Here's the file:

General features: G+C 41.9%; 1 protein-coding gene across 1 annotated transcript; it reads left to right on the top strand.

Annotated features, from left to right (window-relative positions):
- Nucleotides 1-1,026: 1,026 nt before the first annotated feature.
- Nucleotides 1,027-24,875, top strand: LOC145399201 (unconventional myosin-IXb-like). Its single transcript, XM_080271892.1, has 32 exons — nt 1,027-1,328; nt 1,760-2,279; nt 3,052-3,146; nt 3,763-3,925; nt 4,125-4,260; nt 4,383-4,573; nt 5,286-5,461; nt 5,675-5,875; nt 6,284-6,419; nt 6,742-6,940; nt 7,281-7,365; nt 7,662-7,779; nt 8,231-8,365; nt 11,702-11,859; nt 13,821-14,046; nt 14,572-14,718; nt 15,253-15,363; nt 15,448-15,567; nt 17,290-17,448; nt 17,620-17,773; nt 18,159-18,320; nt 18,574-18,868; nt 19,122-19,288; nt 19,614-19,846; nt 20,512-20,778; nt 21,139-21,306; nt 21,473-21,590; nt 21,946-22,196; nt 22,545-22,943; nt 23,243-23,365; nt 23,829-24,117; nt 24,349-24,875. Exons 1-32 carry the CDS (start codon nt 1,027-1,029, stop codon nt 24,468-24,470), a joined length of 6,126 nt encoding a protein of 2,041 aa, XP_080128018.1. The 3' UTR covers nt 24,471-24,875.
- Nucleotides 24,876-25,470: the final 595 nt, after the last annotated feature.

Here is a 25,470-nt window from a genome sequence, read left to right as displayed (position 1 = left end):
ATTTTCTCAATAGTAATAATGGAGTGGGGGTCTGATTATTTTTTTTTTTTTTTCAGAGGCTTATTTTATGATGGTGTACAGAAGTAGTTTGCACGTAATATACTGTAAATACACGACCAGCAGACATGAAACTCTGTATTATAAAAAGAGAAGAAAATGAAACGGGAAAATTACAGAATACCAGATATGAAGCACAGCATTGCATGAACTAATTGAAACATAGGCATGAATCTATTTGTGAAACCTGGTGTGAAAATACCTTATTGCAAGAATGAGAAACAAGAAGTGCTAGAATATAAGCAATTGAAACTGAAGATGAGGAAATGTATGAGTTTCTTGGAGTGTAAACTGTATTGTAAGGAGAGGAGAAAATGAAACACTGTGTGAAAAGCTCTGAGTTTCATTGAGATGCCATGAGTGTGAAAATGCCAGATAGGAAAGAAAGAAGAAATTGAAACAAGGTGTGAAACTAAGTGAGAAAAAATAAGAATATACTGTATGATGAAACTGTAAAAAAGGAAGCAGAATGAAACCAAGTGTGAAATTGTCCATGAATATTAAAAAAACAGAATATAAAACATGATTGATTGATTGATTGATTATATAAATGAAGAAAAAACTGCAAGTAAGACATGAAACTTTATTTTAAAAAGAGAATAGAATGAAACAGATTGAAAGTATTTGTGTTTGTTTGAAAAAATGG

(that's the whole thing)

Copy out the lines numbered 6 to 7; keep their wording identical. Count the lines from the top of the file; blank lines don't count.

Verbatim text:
Here is a 25,470-nt window from a genome sequence, read left to right as displayed (position 1 = left end):
ATTTTCTCAATAGTAATAATGGAGTGGGGGTCTGATTATTTTTTTTTTTTTTTCAGAGGCTTATTTTATGATGGTGTACAGAAGTAGTTTGCACGTAATATACTGTAAATACACGACCAGCAGACATGAAACTCTGTATTATAAAAAGAGAAGAAAATGAAACGGGAAAATTACAGAATACCAGATATGAAGCACAGCATTGCATGAACTAATTGAAACATAGGCATGAATCTATTTGTGAAACCTGGTGTGAAAATACCTTATTGCAAGAATGAGAAACAAGAAGTGCTAGAATATAAGCAATTGAAACTGAAGATGAGGAAATGTATGAGTTTCTTGGAGTGTAAACTGTATTGTAAGGAGAGGAGAAAATGAAACACTGTGTGAAAAGCTCTGAGTTTCATTGAGATGCCATGAGTGTGAAAATGCCAGATAGGAAAGAAAGAAGAAATTGAAACAAGGTGTGAAACTAAGTGAGAAAAAATAAGAATATACTGTATGATGAAACTGTAAAAAAGGAAGCAGAATGAAACCAAGTGTGAAATTGTCCATGAATATTAAAAAAACAGAATATAAAACATGATTGATTGATTGATTGATTATATAAATGAAGAAAAAACTGCAAGTAAGACATGAAACTTTATTTTAAAAAGAGAATAGAATGAAACAGATTGAAAGTATTTGTGTTTGTTTGAAAAAATGG